Written by Leah Sinclair
In a TikTok posted by Lisa Bilyeu, she shares eight phrases women should feel comfortable saying that left many opening up about their own sayings and experiences.
How often have you been somewhere and you want to say something but you feel like you can’t?
Whether it’s in an office meeting where you disagree with one of your colleagues but fear the way you may be perceived for having an opposing opinion or constantly being interrupted when trying to make a point – there are times where we just want to say something with the utmost certainty and confidence but society leaves us feeling like we just can’t.
In a world that has historically told women to be submissive and not to be “difficult”, we are still spending time unlearning these toxic traits that society instils in us. Luckily, we are now seeing more spaces that allow us to celebrate and uplift one another into doing, saying and embodying how we really feel – and more women are opening up about how they do this.
In a TikTok posted by Lisa Bilyeu, the founder of Impact Theory Media Studios, a media company focused on empowering content, she shared some popular phrases that women should feel comfortable saying.
In the short clip, which has amassed over 1.5 million views, the popular TikToker lists eight empowering phrases we should all be confident saying out loud – and we’ve broken down each phrase below.
“I’m proud of myself”
While many of us can quietly acknowledge the things we do well, saying them out loud can be a struggle, especially when concerned with appearing “too cocky”– but according to Lisa, this is one of the phrases we should be saying more often.
“I deserve a raise”
A 2021 survey by Glassdoor found that only a quarter of UK women (27%) feel confident that they will receive a pay rise within the next 12 months. This is truly indicative of workplace culture for women and phrases like “I deserve a raise” are something we should feel more comfortable saying.
The fact that a simple two-letter word can be a cause of fear and concern among many women says a lot about society, but as one commentator mentioned: “No” is a complete sentence and doesn’t require explanation.”
“I disagree and here’s why”
Overcoming fear of conflict and learning to not be afraid of disagreements isn’t easy – but being able to say how you feel to someone even if it’s a contrasting opinion is something we should all feel comfortable saying and doing.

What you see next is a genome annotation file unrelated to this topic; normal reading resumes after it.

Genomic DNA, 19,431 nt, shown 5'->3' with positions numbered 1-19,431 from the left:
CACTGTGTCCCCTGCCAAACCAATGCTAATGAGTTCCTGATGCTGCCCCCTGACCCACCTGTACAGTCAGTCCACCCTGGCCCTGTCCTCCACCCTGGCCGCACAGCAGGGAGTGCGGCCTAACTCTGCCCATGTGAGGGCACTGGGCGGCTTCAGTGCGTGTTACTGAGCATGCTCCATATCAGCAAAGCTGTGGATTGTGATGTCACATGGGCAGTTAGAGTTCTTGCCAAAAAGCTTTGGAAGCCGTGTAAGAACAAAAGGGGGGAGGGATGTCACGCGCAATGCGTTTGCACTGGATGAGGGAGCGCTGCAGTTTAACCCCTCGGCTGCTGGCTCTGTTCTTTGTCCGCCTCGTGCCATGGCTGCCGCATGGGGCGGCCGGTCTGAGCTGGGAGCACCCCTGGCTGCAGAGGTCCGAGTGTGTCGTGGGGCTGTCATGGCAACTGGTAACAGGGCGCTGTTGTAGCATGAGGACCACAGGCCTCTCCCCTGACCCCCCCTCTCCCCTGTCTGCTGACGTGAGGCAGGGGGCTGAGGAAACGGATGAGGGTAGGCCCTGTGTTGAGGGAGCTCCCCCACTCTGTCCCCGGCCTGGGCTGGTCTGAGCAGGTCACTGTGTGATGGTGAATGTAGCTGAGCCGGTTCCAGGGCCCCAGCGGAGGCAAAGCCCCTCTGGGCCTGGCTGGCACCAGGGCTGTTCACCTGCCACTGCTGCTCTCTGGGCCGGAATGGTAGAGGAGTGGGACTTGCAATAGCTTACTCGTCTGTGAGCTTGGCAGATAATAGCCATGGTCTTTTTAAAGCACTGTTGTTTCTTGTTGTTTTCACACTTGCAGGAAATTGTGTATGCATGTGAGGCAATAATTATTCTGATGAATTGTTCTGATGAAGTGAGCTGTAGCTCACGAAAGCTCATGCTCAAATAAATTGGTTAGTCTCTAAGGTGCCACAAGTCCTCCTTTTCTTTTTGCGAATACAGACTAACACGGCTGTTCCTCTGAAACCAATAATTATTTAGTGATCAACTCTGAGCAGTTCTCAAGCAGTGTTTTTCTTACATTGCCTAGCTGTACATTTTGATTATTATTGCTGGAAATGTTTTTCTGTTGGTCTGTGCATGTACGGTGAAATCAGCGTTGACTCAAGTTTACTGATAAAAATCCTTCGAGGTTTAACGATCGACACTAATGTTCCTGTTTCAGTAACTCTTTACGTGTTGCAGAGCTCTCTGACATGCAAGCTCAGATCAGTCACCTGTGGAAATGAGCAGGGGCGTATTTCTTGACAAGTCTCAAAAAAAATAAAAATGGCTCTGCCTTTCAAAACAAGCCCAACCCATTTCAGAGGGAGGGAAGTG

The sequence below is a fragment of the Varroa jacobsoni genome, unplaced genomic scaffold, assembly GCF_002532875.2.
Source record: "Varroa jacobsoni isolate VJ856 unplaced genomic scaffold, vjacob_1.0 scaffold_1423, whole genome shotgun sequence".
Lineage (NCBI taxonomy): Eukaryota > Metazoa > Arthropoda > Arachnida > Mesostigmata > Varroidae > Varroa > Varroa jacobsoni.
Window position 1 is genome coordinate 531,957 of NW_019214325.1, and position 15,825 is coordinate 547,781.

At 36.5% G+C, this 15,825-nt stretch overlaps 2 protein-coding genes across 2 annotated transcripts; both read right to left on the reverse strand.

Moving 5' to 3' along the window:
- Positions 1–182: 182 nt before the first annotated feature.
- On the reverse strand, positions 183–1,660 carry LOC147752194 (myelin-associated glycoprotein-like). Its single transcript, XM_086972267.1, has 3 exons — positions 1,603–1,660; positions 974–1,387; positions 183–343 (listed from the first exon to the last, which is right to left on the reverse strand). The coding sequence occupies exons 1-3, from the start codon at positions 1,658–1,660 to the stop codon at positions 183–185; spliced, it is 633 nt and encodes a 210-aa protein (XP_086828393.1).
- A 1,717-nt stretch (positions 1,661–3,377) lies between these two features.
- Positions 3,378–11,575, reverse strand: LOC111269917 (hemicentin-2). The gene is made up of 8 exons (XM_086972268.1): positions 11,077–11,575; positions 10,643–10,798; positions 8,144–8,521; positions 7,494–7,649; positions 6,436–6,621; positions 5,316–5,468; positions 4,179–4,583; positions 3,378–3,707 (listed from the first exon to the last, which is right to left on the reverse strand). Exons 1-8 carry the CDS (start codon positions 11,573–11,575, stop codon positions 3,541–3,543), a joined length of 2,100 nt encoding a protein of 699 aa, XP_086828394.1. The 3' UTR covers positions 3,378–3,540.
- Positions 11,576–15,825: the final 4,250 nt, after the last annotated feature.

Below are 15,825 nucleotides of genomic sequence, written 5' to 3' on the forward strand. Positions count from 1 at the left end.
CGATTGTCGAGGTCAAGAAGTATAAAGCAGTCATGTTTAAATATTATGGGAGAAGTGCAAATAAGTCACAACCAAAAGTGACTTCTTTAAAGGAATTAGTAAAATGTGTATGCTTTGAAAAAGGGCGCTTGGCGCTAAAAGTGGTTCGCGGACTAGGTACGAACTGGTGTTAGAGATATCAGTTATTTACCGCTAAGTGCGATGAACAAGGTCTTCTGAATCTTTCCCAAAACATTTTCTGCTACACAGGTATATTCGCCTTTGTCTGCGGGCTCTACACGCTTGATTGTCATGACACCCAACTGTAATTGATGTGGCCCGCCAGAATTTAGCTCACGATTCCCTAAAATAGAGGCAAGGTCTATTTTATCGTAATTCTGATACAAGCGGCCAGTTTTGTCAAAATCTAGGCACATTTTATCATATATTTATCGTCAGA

“What do you mean by that?”
There’s nothing wrong with seeking further clarity on a situation or challenging someone’s opinion – and saying this phrase is at the top of Lisa’s list.
“I wasn’t finished”
During the 2020 vice presidential debate, Mike Pence continuously attempted to overtalk Kamala Harris – and the moment she said “I’m speaking” it was something that legions of women could recognise and relate to.
Being spoken over is something we’ve all experienced at one time or another – and having the assertiveness to declare that you’re not finished speaking is something we should all feel comfortable doing.
“Don’t speak to me like that”
It’s all about boundaries – and making it clear that you have them is key.
“Yes, I can”
Saying yes might not be as challenging – but saying yes with confidence in something you know you can do well can be.
Lisa’s video gained over 161,000 likes, with many sharing their thoughts on the phrases and even commenting with some of their own that they’ve learned to feel comfortable saying.
One TikTok user wrote: “The phrases I’ve become more used to saying include ‘I don’t see you that way’; ‘I’m not interested’; ‘No, I don’t feel like smiling’; ‘My body count is not your business’; ‘I can’t and I don’t want to’. It took a long time to say these things with confidence but I’m finally at that place and it’s truly freeing.”
Another said: “I’ve been practising ‘don’t interrupt me’”.
The clip also provided a space for women to share their journey by saying these phrases and how it relates to different aspects of their lives.
“As a lawyer, ‘I wasn’t finished’ is one of my favourites when I get interrupted in court by a man,” one said. “It’s something that I say with such pride and gusto now and it took a lot of confidence-building within myself and realising my worth and what I bring to the table to say it the way I do now.”
Another said: “I’ve really learned to feel confident saying ‘don’t speak to me like that’. As an executive in a manufacturing company, I am a minority and have used this in the past when I felt I needed to and feel like I’ve experienced this less as I’ve asserted my authority more.”
A third wrote: “Saying I’m proud of myself used to be a real struggle but I state it loud and proud now. If I don’t say it and believe it it doesn’t matter who else does.”
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